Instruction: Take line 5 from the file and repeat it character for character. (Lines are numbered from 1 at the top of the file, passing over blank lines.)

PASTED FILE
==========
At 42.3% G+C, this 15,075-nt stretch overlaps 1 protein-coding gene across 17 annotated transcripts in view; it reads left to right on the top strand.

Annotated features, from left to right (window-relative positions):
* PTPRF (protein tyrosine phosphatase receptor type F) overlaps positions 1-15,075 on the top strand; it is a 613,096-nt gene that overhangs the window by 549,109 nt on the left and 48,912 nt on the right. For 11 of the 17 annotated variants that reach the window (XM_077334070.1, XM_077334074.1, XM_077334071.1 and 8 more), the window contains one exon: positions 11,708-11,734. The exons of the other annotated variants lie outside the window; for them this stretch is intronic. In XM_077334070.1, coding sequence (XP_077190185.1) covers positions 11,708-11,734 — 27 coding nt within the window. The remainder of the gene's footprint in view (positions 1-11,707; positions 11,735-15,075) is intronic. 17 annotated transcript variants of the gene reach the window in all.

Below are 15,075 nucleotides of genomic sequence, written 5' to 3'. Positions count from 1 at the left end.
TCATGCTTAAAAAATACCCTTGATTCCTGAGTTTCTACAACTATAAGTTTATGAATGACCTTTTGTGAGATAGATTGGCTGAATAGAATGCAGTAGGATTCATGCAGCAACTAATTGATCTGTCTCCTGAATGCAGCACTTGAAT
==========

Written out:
TCATGCTTAAAAAATACCCTTGATTCCTGAGTTTCTACAACTATAAGTTTATGAATGACCTTTTGTGAGATAGATTGGCTGAATAGAATGCAGTAGGATTCATGCAGCAACTAATTGATCTGTCTCCTGAATGCAGCACTTGAAT